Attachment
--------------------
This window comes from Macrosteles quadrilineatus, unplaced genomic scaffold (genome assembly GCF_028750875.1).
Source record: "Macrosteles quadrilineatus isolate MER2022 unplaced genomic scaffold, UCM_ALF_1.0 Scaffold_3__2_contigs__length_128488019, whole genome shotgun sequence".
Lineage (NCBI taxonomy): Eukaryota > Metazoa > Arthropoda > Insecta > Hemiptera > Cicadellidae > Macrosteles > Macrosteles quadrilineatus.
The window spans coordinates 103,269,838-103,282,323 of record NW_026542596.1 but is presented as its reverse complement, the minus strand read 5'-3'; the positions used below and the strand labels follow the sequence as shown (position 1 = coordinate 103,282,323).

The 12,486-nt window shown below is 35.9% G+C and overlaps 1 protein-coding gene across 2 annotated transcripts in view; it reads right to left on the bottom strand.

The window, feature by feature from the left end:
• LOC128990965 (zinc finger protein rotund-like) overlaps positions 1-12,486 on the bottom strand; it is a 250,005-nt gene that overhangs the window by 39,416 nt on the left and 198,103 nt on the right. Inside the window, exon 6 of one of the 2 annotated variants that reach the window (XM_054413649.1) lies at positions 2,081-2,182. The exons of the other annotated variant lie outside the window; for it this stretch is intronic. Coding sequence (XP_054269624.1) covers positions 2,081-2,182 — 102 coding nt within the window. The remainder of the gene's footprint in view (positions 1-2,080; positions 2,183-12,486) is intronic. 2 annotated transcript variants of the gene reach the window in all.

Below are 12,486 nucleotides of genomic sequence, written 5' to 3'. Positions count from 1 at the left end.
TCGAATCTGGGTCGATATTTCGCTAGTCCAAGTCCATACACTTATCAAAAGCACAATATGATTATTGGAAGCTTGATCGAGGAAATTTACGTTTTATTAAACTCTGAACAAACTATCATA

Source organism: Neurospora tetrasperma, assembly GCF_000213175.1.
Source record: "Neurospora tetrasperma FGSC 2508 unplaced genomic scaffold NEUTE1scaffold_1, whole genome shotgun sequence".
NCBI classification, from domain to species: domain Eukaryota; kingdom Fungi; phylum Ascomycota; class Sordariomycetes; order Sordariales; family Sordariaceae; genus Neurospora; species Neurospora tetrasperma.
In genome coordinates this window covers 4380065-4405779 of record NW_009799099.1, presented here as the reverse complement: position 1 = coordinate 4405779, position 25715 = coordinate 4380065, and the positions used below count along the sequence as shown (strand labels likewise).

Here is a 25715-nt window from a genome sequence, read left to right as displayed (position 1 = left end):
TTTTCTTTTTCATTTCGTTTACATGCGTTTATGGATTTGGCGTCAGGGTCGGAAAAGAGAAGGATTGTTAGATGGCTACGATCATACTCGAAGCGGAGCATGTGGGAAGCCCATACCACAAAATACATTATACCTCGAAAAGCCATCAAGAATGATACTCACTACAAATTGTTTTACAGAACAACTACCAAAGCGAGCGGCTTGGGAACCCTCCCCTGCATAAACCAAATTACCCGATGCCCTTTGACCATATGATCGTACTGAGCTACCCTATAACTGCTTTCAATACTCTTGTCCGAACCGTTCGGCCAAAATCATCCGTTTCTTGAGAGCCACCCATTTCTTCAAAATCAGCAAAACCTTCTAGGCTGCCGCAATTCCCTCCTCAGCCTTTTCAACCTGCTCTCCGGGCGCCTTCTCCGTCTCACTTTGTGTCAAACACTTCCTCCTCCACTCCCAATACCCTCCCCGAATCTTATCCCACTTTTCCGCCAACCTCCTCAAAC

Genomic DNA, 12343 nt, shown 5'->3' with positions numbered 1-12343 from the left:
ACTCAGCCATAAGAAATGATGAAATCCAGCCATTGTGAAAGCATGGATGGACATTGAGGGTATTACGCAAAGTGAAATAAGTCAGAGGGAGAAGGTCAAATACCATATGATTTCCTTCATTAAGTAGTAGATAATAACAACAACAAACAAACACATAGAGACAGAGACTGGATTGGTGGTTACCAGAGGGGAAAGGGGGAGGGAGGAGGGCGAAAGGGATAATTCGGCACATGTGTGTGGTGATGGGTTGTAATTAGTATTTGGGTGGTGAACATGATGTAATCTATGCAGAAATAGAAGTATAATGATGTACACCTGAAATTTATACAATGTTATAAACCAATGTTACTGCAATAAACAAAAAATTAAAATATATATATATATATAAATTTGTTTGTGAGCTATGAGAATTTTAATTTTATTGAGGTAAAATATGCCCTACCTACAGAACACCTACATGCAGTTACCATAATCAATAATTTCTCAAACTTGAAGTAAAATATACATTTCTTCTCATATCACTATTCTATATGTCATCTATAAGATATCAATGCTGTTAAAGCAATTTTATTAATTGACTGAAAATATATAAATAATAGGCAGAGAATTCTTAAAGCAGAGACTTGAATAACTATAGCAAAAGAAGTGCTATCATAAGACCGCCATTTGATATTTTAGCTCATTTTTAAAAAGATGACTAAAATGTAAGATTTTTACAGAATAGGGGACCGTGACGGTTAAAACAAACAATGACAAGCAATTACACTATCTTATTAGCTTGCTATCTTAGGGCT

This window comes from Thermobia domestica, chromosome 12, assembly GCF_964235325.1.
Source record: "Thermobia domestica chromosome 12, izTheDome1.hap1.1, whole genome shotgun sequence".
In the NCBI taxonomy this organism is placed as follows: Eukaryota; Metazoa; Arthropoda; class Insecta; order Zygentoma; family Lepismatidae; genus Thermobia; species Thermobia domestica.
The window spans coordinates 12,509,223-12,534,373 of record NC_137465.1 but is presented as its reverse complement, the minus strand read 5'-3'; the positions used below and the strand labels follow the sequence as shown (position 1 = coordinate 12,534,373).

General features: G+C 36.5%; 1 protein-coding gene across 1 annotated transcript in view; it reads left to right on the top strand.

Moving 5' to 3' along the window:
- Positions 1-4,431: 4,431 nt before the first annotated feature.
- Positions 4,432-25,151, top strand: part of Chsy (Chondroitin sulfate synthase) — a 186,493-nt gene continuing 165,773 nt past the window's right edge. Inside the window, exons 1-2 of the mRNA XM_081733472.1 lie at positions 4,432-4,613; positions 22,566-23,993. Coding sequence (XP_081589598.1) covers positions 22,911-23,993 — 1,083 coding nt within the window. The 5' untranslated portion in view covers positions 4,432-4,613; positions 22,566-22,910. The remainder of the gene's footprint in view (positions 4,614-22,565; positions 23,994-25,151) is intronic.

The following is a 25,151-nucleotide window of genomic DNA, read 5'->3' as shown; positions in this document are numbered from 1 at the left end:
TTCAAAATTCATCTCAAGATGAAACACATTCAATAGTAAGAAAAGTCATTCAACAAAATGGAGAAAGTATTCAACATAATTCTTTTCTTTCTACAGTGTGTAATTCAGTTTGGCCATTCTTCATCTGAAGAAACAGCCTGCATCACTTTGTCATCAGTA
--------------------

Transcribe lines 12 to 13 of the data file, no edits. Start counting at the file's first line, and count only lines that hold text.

NCBI classification, from domain to species: domain Eukaryota; kingdom Fungi; phylum Ascomycota; class Sordariomycetes; order Sordariales; family Sordariaceae; genus Neurospora; species Neurospora tetrasperma.
In genome coordinates this window covers 4380065-4405779 of record NW_009799099.1, presented here as the reverse complement: position 1 = coordinate 4405779, position 25715 = coordinate 4380065, and the positions used below count along the sequence as shown (strand labels likewise).